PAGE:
This oral history interview is an intimate conversation between two people, both of whom have generously agreed to share this recording with Oral History Summer School, and with you. Please listen in the spirit with which this was shared.
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Tisha Tanzillo Mulligan, along with her sister Sandy, is co-proprietor of Tanzy’s, a tea shop in Hudson. Tisha spoke about growing up in Hudson in the 1950s, with an Italian family. She spoke about moving to San Francisco as a young adult, and then some decades later living in Belfast and in the UK, and then returning to Hudson. She shared her memories of Hudson, such as the Thursday evening strolls during her Childhood, and also stories about the city’s history and her thoughts about the city’s changes over time.
She told many stories about her mother’s cooking and how food and cooking became an important part of their relationship, and now her relationship with her sister and how they remember their mother. She described specific memories of foods and the feeling of agrarian Hudson as a child, working in her mother’s family’s fruit orchard, the foods her family had on Thanksgiving and Christmas. She also described the homesickness she felt when she was away from her family on those holidays.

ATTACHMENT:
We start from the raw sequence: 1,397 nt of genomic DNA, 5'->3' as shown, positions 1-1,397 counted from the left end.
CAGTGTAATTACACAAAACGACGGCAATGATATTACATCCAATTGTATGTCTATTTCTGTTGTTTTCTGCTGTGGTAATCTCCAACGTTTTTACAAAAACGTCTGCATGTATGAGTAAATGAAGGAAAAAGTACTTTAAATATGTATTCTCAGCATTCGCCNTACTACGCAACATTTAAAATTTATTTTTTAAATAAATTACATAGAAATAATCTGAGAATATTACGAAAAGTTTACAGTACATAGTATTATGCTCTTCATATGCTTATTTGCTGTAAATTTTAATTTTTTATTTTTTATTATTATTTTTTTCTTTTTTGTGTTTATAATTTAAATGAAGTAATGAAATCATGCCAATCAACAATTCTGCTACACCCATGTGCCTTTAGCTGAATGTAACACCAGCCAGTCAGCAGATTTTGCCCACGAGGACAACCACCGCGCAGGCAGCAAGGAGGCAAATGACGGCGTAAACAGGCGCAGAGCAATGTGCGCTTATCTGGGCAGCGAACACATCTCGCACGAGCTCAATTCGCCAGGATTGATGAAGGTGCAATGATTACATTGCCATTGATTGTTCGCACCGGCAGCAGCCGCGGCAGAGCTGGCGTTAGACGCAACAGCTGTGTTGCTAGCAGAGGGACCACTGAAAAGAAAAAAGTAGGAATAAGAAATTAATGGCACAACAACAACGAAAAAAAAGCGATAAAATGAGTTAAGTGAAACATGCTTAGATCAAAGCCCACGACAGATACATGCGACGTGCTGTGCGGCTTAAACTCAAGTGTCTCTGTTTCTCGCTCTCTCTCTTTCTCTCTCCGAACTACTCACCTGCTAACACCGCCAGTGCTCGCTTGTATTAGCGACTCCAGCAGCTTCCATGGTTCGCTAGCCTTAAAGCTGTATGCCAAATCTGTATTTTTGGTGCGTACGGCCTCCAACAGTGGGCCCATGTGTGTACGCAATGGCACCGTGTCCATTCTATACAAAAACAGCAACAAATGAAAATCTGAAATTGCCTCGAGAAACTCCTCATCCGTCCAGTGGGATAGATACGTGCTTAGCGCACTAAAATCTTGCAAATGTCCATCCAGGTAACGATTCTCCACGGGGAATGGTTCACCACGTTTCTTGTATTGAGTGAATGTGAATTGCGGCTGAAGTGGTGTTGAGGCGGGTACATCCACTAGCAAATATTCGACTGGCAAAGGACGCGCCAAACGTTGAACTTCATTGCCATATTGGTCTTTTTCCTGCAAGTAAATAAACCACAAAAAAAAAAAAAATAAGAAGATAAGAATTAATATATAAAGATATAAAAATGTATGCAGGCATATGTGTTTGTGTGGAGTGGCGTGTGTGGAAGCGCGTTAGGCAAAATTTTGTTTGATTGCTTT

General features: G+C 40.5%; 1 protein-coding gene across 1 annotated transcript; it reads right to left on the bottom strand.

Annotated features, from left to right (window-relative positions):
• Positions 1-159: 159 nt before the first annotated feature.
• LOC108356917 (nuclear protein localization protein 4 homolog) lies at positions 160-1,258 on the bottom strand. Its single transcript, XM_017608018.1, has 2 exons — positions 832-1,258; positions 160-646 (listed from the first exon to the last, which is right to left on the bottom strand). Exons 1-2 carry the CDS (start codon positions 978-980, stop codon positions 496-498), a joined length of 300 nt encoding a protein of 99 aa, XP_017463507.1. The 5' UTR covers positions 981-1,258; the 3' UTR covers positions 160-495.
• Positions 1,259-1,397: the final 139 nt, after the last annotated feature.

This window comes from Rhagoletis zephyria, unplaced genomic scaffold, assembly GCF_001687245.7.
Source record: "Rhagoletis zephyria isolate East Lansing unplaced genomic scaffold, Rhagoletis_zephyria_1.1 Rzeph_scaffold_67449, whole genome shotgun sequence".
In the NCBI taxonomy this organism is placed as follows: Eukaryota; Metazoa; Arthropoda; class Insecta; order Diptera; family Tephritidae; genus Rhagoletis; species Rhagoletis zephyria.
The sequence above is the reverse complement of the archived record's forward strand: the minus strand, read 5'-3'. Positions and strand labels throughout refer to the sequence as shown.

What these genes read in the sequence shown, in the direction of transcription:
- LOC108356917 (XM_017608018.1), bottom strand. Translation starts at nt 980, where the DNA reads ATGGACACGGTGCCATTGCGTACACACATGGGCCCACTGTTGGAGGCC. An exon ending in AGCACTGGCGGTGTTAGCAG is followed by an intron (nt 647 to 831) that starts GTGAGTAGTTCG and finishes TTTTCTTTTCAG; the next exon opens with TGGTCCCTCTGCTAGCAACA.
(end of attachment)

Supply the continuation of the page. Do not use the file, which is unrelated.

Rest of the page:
Tisha spoke frequently about the fact that she has instant, strong, and deep intuitions about the future: about the home she would live in as an adult, about the man who would be her husband, about the storefront that would become her store. She described returning to Hudson as an adult “with new eyes,” and her love of new experiences and new places. She said she believed that buildings have a spirit, which comes from their past, and that that spirit allows her to always feel at home when she gets to a new place.
Diana Lempel is a 29 year old who lives in Cambridge, Massachusetts, though she grew up in Oakland, California. She is a PhD student in Urban and Landscape Studies, and she is especially interested in the everyday, sensory experiences of place. She is interested in stories that combine food, memories, and sense of place, and some of her own strongest memories are of Italian family meals and recipes.
This interview is hereby made available for research purposes only. For additional uses (radio and other media, music, internet), please click here to inquire about permissions.
Oral history is an iterative process. In keeping with oral history values of anti-fixity, interviewees will have an opportunity to add, annotate and reflect upon their lives and interviews in perpetuity. Talking back to the archive is a form of “shared authority.”